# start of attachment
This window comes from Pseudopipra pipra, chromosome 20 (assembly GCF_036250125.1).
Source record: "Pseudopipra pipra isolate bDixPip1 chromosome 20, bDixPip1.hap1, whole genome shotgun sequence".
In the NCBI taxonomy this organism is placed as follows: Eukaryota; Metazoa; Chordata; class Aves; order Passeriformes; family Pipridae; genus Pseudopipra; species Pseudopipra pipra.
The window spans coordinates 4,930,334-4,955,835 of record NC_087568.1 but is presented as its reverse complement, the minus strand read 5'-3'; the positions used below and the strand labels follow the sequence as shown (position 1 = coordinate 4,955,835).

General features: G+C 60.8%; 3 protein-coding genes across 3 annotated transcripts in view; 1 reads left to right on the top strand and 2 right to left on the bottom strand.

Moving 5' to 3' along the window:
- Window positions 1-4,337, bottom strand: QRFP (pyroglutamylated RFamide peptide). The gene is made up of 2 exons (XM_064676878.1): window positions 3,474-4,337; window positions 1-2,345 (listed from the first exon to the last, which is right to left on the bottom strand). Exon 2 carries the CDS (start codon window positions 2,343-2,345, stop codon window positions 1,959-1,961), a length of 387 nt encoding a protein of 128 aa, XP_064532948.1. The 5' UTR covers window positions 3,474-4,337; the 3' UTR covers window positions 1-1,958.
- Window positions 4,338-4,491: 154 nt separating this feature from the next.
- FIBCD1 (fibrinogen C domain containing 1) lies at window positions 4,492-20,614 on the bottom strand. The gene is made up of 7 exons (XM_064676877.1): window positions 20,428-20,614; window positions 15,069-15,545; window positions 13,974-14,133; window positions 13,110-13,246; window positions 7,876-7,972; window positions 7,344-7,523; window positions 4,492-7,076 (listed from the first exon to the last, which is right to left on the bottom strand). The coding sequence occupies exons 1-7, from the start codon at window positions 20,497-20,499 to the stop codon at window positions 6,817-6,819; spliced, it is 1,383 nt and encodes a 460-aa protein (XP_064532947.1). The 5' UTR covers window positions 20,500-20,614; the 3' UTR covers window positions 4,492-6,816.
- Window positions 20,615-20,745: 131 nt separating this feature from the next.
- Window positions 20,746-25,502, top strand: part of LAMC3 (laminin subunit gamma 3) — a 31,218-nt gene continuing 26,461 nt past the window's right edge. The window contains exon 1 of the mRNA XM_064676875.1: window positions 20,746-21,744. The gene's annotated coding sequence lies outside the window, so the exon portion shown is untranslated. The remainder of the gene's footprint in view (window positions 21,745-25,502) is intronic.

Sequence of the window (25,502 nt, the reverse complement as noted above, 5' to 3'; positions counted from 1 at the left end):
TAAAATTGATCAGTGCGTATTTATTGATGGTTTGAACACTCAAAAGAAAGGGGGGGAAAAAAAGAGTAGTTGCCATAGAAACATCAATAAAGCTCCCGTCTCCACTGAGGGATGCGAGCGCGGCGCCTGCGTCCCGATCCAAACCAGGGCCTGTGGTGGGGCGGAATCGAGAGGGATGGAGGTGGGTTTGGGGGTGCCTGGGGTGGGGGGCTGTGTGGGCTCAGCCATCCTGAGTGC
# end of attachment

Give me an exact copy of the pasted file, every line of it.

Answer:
This window comes from Pseudopipra pipra, chromosome 20 (assembly GCF_036250125.1).
Source record: "Pseudopipra pipra isolate bDixPip1 chromosome 20, bDixPip1.hap1, whole genome shotgun sequence".
In the NCBI taxonomy this organism is placed as follows: Eukaryota; Metazoa; Chordata; class Aves; order Passeriformes; family Pipridae; genus Pseudopipra; species Pseudopipra pipra.
The window spans coordinates 4,930,334-4,955,835 of record NC_087568.1 but is presented as its reverse complement, the minus strand read 5'-3'; the positions used below and the strand labels follow the sequence as shown (position 1 = coordinate 4,955,835).

General features: G+C 60.8%; 3 protein-coding genes across 3 annotated transcripts in view; 1 reads left to right on the top strand and 2 right to left on the bottom strand.

Moving 5' to 3' along the window:
- Window positions 1-4,337, bottom strand: QRFP (pyroglutamylated RFamide peptide). The gene is made up of 2 exons (XM_064676878.1): window positions 3,474-4,337; window positions 1-2,345 (listed from the first exon to the last, which is right to left on the bottom strand). Exon 2 carries the CDS (start codon window positions 2,343-2,345, stop codon window positions 1,959-1,961), a length of 387 nt encoding a protein of 128 aa, XP_064532948.1. The 5' UTR covers window positions 3,474-4,337; the 3' UTR covers window positions 1-1,958.
- Window positions 4,338-4,491: 154 nt separating this feature from the next.
- FIBCD1 (fibrinogen C domain containing 1) lies at window positions 4,492-20,614 on the bottom strand. The gene is made up of 7 exons (XM_064676877.1): window positions 20,428-20,614; window positions 15,069-15,545; window positions 13,974-14,133; window positions 13,110-13,246; window positions 7,876-7,972; window positions 7,344-7,523; window positions 4,492-7,076 (listed from the first exon to the last, which is right to left on the bottom strand). The coding sequence occupies exons 1-7, from the start codon at window positions 20,497-20,499 to the stop codon at window positions 6,817-6,819; spliced, it is 1,383 nt and encodes a 460-aa protein (XP_064532947.1). The 5' UTR covers window positions 20,500-20,614; the 3' UTR covers window positions 4,492-6,816.
- Window positions 20,615-20,745: 131 nt separating this feature from the next.
- Window positions 20,746-25,502, top strand: part of LAMC3 (laminin subunit gamma 3) — a 31,218-nt gene continuing 26,461 nt past the window's right edge. The window contains exon 1 of the mRNA XM_064676875.1: window positions 20,746-21,744. The gene's annotated coding sequence lies outside the window, so the exon portion shown is untranslated. The remainder of the gene's footprint in view (window positions 21,745-25,502) is intronic.

Sequence of the window (25,502 nt, the reverse complement as noted above, 5' to 3'; positions counted from 1 at the left end):
TAAAATTGATCAGTGCGTATTTATTGATGGTTTGAACACTCAAAAGAAAGGGGGGGAAAAAAAGAGTAGTTGCCATAGAAACATCAATAAAGCTCCCGTCTCCACTGAGGGATGCGAGCGCGGCGCCTGCGTCCCGATCCAAACCAGGGCCTGTGGTGGGGCGGAATCGAGAGGGATGGAGGTGGGTTTGGGGGTGCCTGGGGTGGGGGGCTGTGTGGGCTCAGCCATCCTGAGTGC